Single-Cell Clustering


This dataset contains Single-cell RNA sequencing data coming from FACS sorted cells, sequenced using the SMART-seq2 protocol for the library construction. These cells come from fluorescent transgenic zebrafish lines that label distinct blood cell types. The aim is to study the hematopoietic and renal cell heterogeneity in adult zebrafish at single-cell resolution.

Dataset description

  • Organism: Danio rerio

  • Instrument: Illumina NextSeq 500

  • Library construction: SMART-seq2

  • Layout: Paired-end. 38 pb / read.

  • Number of cells: 246


Tang, Q., Iyer, S., Lobbardi, R., Moore, J., Chen, H., & Lareau, C. et al. (2017). Dissecting hematopoietic and renal cell heterogeneity in adult zebrafish at single-cell resolution using RNA sequencing. Journal Of Experimental Medicine214(10), 2875-2887.


Recent advances in single-cell, transcriptomic profiling have provided unprecedented access to investigate cell heterogeneity during tissue and organ development. In this study, we used massively parallel, single-cell RNA sequencing to define cell heterogeneity within the zebrafish kidney marrow, constructing a comprehensive molecular atlas of definitive hematopoiesis and functionally distinct renal cells found in adult zebrafish. Because our method analyzed blood and kidney cells in an unbiased manner, our approach was useful in characterizing immune-cell deficiencies within DNA–protein kinase catalytic subunit (prkdc), interleukin-2 receptor γ a (il2rga), and double-homozygous–mutant fish, identifying blood cell losses in T, B, and natural killer cells within specific genetic mutants. Our analysis also uncovered novel cell types, including two classes of natural killer immune cells, classically defined and erythroid-primed hematopoietic stem and progenitor cells, mucin-secreting kidney cells, and kidney stem/progenitor cells. In total, our work provides the first, comprehensive, single-cell, transcriptomic analysis of kidney and marrow cells in the adult zebrafish.

Original Data

Bioinformatic Analysis

The first step in Single-Cell RNAseq analysis usually consists of the identification of clusters of cells, that is, groups of cells that share similar expression patterns. This information is useful because these groups putatively correspond to different cell types, which are the object of study. The clustering algorithm needs as input a count table, that is, a table containing genes in rows, cells in columns, and gene expression level in values. Creating the count table consists of two steps: aligning the reads coming from each one of the cells to a reference genome or transcriptome, and counting how many reads align in each gene or transcript.

1.- RNA-seq Alignment

The first step of the pipeline is to align the raw reads against the reference genome or transcriptome. The choice will depend on the data available and whether it is preferable to quantify by gene (then reference genome should be used) or by transcript (then reference transcriptome should be used).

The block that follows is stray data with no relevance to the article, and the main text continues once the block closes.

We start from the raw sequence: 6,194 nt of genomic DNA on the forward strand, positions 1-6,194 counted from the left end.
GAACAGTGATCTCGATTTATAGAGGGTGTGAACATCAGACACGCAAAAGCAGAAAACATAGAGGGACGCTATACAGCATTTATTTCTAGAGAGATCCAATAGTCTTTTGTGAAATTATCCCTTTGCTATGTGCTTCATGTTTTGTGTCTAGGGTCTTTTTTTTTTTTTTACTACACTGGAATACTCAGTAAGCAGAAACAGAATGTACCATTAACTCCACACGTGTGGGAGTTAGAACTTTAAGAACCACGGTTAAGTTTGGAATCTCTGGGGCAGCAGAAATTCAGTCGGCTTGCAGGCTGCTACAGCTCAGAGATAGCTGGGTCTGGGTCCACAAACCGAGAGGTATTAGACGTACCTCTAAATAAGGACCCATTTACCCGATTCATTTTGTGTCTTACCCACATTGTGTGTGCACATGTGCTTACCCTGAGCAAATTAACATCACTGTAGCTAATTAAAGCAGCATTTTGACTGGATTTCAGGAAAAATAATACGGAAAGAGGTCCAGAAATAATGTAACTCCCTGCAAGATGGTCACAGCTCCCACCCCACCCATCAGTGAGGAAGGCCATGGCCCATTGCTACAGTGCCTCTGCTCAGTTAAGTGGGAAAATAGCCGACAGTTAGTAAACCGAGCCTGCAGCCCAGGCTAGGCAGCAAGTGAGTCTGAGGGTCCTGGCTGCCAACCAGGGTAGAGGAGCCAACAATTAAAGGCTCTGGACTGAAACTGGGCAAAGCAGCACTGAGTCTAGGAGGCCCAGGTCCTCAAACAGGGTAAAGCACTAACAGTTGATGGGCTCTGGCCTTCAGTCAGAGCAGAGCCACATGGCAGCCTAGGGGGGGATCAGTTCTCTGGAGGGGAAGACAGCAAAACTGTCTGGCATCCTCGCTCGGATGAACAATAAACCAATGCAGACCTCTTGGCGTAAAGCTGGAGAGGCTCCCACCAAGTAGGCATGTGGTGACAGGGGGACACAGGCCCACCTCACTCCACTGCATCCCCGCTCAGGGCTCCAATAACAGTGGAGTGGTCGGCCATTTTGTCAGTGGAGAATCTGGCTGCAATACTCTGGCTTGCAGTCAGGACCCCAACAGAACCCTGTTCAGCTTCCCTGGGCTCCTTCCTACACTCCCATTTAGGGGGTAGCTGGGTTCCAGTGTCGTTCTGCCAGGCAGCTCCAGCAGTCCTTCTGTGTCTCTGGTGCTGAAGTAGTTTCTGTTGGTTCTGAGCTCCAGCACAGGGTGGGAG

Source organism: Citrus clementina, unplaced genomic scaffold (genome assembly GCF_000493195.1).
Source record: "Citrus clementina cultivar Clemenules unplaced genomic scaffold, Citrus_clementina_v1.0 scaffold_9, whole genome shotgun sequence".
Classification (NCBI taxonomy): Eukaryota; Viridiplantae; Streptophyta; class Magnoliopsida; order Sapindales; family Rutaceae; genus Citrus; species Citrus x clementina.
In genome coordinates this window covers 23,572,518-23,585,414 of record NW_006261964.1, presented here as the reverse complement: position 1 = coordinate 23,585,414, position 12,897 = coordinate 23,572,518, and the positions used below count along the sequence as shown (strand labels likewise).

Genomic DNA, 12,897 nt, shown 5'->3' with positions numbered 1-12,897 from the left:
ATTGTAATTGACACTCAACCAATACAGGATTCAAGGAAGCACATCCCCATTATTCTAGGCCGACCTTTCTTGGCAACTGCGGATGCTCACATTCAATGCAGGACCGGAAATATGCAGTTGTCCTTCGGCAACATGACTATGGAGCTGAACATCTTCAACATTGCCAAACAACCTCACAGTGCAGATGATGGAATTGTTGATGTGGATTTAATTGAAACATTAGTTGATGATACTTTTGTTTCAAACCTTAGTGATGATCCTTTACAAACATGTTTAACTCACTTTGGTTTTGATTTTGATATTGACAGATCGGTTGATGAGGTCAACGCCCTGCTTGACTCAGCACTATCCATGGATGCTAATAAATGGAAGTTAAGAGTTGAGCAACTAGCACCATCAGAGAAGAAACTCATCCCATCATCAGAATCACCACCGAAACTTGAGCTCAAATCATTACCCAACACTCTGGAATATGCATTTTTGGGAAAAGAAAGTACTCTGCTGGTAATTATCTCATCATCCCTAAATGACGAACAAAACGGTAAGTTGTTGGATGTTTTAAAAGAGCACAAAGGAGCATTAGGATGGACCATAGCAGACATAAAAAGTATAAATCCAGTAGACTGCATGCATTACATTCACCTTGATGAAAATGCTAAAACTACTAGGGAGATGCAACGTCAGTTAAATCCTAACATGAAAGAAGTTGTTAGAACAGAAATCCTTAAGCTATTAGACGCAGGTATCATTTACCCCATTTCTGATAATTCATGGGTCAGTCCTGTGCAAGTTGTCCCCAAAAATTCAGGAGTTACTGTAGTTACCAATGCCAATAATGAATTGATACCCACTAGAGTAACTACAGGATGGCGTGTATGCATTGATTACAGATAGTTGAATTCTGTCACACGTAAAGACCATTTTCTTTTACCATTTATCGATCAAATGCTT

In this example, reads will be mapped against a reference genome. Since the species under study is a eukaryotic organism, that is, it has exons in its genome, the right software to use is STAR. STAR is a fast RNA-Seq read mapper, with support for splice-junction and fusion read detection, and it was designed to align non-contiguous sequences directly to a reference genome.


RNA-Seq Alignment - STAR.



  • Input Files: * specify here all the FASTQ files *

  • Upstream Files Pattern: _1

  • Downstream Files Pattern: _2

  • Provide Annotations: true

  • Annotation File: Danio_rerio.GRCz11.104.gtf

  • Overhang: 35

  • 2-pass Mapping: true

  • Sort by Coordinate: true

  • Min. Intron Length: 20

  • Max. Intron Length: 1000000

  • Max. Distance Between Mates: 1000000

  • Max. # of Multiple Alignments: 20

  • Max. # of Mismatches: 999

  • Include Chimeric Alignments: false

  • Add Read Group Information: false

  • Save Splice Junctions: false

  • Save Unmapped Reads: false

Execution Time

Around 4’5 hours.


The percentage of reads aligned to only one location in the reference genome is high, indicating that the alignment was good (Figure 1).

Figure 1. Relative alignments per category (unique mapped, multi-mapped, chimeric, unmapped) for each of the cells. Only 30 cells are displayed.

2.- Expression Quantification

The next step is to quantify the gene expression for each one of the cells. The aim is to obtain the count table necessary for the clustering algorithm.

Since we’ve used a reference genome in the alignment step, the option to choose at this point is the “Gene-level Quantification”. This tool expects files with aligned sequencing reads in SAM/BAM format and a GTF/GFF file with coordinates of genomic features. It uses the HTSeq package to count how many reads map to each feature of interest (e.g. genes, exons, etc.).


Create Count Table, Gene-level Quantification



  • Feature File: Danio_rerio.GRCz11.104.gtf

  • Quantification Level: gene